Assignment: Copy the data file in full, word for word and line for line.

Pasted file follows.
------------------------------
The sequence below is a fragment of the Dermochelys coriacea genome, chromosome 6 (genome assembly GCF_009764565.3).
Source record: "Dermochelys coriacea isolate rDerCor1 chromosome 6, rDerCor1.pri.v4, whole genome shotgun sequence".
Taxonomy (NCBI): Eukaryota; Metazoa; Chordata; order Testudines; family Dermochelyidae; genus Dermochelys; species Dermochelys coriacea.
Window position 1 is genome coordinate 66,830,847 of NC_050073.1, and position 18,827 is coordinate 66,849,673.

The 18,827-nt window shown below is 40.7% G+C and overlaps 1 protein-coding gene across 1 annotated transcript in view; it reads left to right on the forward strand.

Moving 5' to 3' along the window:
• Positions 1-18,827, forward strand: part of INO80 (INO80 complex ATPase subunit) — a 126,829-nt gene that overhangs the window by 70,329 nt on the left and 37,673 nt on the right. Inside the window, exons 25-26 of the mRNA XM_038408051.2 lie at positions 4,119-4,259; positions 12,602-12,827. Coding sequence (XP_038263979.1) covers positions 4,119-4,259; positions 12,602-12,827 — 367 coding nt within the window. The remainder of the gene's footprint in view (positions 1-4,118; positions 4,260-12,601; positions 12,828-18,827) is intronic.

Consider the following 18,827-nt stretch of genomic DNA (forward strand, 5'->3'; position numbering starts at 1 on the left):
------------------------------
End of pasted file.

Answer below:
The sequence below is a fragment of the Dermochelys coriacea genome, chromosome 6 (genome assembly GCF_009764565.3).
Source record: "Dermochelys coriacea isolate rDerCor1 chromosome 6, rDerCor1.pri.v4, whole genome shotgun sequence".
Taxonomy (NCBI): Eukaryota; Metazoa; Chordata; order Testudines; family Dermochelyidae; genus Dermochelys; species Dermochelys coriacea.
Window position 1 is genome coordinate 66,830,847 of NC_050073.1, and position 18,827 is coordinate 66,849,673.

The 18,827-nt window shown below is 40.7% G+C and overlaps 1 protein-coding gene across 1 annotated transcript in view; it reads left to right on the forward strand.

Moving 5' to 3' along the window:
• Positions 1-18,827, forward strand: part of INO80 (INO80 complex ATPase subunit) — a 126,829-nt gene that overhangs the window by 70,329 nt on the left and 37,673 nt on the right. Inside the window, exons 25-26 of the mRNA XM_038408051.2 lie at positions 4,119-4,259; positions 12,602-12,827. Coding sequence (XP_038263979.1) covers positions 4,119-4,259; positions 12,602-12,827 — 367 coding nt within the window. The remainder of the gene's footprint in view (positions 1-4,118; positions 4,260-12,601; positions 12,828-18,827) is intronic.

Consider the following 18,827-nt stretch of genomic DNA (forward strand, 5'->3'; position numbering starts at 1 on the left):